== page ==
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This is good, but we had the idea earlier on, in the Shareware Inventions! See Portable Hard disc Drive
Seagate 160Gb external portable hard disc drive with USB2
This toaster-like gadget is the Seagate 160Gb portable USB2 external hard disc drive. Several years after I was considered mad to want to carry around more than 1.44Mb on a floppy disc and instead carried around a hard disc drive in a padded bag, devices like this portable hard disc drive appeared.
This has a reusability which burning expendable CD-R use-once discs does not have. As a means of transferring data about it's pretty good! So now we see such things as the Seagate 160Gb External Disc Drive USB 2.0, a genuine hard disc drive spinning round in a box, with a cable so you can plug it into your computer, or someone else's computer, and you can conveniently carry around large amounts of data!
OK, it's a consumer market and the new professionally constructed hard disc drives don't require a padded bag and instead have a nice case with little feet underneath. Also the cables have been made smaller so they don't need to have flat ribbon cables with IDC plugs on the ends being shifted about. But the idea is basically the same, comparatively large amounts of data being carted around in a portable hard disc drive.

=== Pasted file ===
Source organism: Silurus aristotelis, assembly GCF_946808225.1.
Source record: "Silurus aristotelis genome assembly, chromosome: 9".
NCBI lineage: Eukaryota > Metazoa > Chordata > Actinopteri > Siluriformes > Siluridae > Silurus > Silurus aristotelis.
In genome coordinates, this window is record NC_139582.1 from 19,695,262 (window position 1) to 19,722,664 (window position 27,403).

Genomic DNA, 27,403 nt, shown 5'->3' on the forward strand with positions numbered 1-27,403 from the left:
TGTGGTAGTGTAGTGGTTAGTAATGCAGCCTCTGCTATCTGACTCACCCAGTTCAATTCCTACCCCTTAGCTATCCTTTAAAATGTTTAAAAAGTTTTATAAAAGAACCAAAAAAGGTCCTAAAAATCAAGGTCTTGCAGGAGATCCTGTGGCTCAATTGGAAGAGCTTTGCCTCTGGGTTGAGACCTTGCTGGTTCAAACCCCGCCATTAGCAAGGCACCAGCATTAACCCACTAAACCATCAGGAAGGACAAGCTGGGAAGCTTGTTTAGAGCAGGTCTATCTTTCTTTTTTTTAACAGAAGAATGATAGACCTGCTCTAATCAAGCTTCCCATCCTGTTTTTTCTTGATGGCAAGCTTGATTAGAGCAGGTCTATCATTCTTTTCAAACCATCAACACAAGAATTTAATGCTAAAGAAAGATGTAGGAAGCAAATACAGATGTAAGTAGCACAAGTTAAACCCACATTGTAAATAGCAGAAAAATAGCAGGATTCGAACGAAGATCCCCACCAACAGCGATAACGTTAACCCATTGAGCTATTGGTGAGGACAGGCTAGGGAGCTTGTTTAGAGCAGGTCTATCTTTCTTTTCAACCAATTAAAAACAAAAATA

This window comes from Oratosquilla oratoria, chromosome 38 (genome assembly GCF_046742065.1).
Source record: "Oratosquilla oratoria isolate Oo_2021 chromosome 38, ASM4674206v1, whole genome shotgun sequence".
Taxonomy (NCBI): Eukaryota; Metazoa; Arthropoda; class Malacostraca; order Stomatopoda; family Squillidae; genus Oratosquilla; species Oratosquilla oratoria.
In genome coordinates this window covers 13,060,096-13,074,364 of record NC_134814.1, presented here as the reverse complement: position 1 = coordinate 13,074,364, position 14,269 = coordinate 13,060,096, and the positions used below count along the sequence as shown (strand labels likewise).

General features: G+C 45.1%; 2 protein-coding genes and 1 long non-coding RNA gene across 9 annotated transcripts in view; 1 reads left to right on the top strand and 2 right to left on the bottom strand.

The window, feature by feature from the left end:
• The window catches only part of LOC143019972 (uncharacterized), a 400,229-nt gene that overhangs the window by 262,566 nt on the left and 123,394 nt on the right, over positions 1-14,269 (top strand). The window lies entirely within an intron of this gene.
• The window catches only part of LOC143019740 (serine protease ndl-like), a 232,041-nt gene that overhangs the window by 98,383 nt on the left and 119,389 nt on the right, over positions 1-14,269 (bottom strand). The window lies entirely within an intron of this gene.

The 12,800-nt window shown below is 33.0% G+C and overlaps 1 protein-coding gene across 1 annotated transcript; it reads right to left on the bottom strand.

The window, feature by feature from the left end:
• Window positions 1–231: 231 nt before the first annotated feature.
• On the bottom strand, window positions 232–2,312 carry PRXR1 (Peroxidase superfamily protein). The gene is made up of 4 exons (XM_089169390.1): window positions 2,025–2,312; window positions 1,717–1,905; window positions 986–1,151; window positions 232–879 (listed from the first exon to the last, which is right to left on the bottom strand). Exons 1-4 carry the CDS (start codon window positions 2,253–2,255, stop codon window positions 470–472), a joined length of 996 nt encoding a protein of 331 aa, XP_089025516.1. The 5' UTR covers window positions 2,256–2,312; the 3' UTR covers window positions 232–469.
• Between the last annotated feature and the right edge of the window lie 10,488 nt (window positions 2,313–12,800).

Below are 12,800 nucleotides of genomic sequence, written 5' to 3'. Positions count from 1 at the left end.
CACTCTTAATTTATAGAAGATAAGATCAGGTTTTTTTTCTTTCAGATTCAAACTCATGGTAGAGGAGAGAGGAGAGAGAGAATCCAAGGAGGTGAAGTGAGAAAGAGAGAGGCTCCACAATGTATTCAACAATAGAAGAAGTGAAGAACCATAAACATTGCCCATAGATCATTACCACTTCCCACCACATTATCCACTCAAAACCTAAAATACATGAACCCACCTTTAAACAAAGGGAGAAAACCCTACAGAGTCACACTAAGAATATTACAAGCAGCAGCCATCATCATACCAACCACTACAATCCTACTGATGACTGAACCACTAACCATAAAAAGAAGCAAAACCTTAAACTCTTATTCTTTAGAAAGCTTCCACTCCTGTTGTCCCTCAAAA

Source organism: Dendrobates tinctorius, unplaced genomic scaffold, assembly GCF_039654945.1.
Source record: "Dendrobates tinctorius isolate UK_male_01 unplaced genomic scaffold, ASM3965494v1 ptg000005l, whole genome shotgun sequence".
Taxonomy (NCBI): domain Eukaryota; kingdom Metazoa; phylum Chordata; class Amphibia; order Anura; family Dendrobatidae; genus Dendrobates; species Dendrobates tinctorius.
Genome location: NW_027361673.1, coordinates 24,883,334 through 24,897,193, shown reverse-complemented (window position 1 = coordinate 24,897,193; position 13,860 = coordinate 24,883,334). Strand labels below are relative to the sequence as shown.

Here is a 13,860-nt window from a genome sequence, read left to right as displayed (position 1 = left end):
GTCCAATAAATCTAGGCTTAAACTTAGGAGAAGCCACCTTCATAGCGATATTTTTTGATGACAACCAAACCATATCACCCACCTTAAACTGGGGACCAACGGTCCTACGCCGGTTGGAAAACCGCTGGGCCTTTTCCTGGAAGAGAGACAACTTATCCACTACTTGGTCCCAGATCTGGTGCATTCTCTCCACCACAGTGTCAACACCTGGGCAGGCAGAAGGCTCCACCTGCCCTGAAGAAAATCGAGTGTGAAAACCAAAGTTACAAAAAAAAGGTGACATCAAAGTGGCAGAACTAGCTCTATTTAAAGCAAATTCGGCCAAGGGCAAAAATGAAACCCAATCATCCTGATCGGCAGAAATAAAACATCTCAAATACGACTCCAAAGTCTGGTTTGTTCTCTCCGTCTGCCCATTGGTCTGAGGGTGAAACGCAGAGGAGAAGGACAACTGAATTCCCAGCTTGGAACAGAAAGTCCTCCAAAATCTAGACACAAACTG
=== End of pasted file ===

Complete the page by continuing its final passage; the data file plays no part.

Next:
I'm especially chuffed about this 160Gb external drive by Seagate as it was a special gift from Palmer Data Recovery the data rescue and recovery company in expectation of a nice dedicated affiliate page here at this site, which they have now got. See Palmer Data Recovery
If you would like to buy a Seagate External USB 2 portable hard disc drive like this, there are a few Computer Parts places who might have these things in stock.
Other points of note: The Seagate hard disc drive works perfectly well on Linux, even though the instruction leaflets only really tell you about Microsoft and the Apple Mac. Nevertheless, in Linux you just plug it in and it's a basic /mnt/pen bulk storage device. Very fast, especially if you have USB2. I have mine formatted FAT32 so it's compatible with both Linux and Windows systems. I advise avoiding NTFS as it's not properly compatible with Linux and other open source systems yet. The drive is perfectly happy with FAT32.
Works on 110 volts or 240 volts equally well and uses a standard Euro connector on the power supply unit (PSU). The drive itself works on 12 volts DC, but if you want to run it off a car battery you should use an inline fuse and some commonsense about charging-up procedures.
To get your own snazzy hard disc drive see Computer Suppliers (International Feature)
Update 2009: I am now trying to format a 1.5Tb Seagate drive in FAT32 so it's compatible with both Linux and Windows. The experts at Seagate Technical Support have suggested using gparted in Linux.